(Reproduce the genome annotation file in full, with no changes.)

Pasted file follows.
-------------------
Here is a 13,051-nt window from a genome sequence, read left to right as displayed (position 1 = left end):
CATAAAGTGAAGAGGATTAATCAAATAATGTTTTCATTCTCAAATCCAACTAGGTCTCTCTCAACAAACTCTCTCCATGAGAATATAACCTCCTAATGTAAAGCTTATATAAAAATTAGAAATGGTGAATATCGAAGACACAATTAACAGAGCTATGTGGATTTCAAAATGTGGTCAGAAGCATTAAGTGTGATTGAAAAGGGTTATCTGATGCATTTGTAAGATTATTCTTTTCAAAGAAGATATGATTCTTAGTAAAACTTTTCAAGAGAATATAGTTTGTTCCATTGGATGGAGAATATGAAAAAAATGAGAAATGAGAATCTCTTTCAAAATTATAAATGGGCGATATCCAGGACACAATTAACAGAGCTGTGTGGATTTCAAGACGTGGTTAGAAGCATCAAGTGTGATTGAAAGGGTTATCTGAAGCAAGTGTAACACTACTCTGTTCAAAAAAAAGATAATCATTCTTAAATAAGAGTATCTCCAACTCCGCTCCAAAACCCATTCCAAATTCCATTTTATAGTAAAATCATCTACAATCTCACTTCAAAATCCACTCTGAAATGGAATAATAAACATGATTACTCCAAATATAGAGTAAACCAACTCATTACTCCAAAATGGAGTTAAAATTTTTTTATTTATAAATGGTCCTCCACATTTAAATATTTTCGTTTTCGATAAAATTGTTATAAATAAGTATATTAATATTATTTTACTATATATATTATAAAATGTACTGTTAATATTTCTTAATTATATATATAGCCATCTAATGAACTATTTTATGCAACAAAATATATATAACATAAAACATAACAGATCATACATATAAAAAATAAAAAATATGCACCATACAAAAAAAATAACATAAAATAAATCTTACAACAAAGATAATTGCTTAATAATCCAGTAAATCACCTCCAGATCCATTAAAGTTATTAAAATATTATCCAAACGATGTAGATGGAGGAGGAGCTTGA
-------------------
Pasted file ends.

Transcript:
Here is a 13,051-nt window from a genome sequence, read left to right as displayed (position 1 = left end):
CATAAAGTGAAGAGGATTAATCAAATAATGTTTTCATTCTCAAATCCAACTAGGTCTCTCTCAACAAACTCTCTCCATGAGAATATAACCTCCTAATGTAAAGCTTATATAAAAATTAGAAATGGTGAATATCGAAGACACAATTAACAGAGCTATGTGGATTTCAAAATGTGGTCAGAAGCATTAAGTGTGATTGAAAAGGGTTATCTGATGCATTTGTAAGATTATTCTTTTCAAAGAAGATATGATTCTTAGTAAAACTTTTCAAGAGAATATAGTTTGTTCCATTGGATGGAGAATATGAAAAAAATGAGAAATGAGAATCTCTTTCAAAATTATAAATGGGCGATATCCAGGACACAATTAACAGAGCTGTGTGGATTTCAAGACGTGGTTAGAAGCATCAAGTGTGATTGAAAGGGTTATCTGAAGCAAGTGTAACACTACTCTGTTCAAAAAAAAGATAATCATTCTTAAATAAGAGTATCTCCAACTCCGCTCCAAAACCCATTCCAAATTCCATTTTATAGTAAAATCATCTACAATCTCACTTCAAAATCCACTCTGAAATGGAATAATAAACATGATTACTCCAAATATAGAGTAAACCAACTCATTACTCCAAAATGGAGTTAAAATTTTTTTATTTATAAATGGTCCTCCACATTTAAATATTTTCGTTTTCGATAAAATTGTTATAAATAAGTATATTAATATTATTTTACTATATATATTATAAAATGTACTGTTAATATTTCTTAATTATATATATAGCCATCTAATGAACTATTTTATGCAACAAAATATATATAACATAAAACATAACAGATCATACATATAAAAAATAAAAAATATGCACCATACAAAAAAAATAACATAAAATAAATCTTACAACAAAGATAATTGCTTAATAATCCAGTAAATCACCTCCAGATCCATTAAAGTTATTAAAATATTATCCAAACGATGTAGATGGAGGAGGAGCTTGA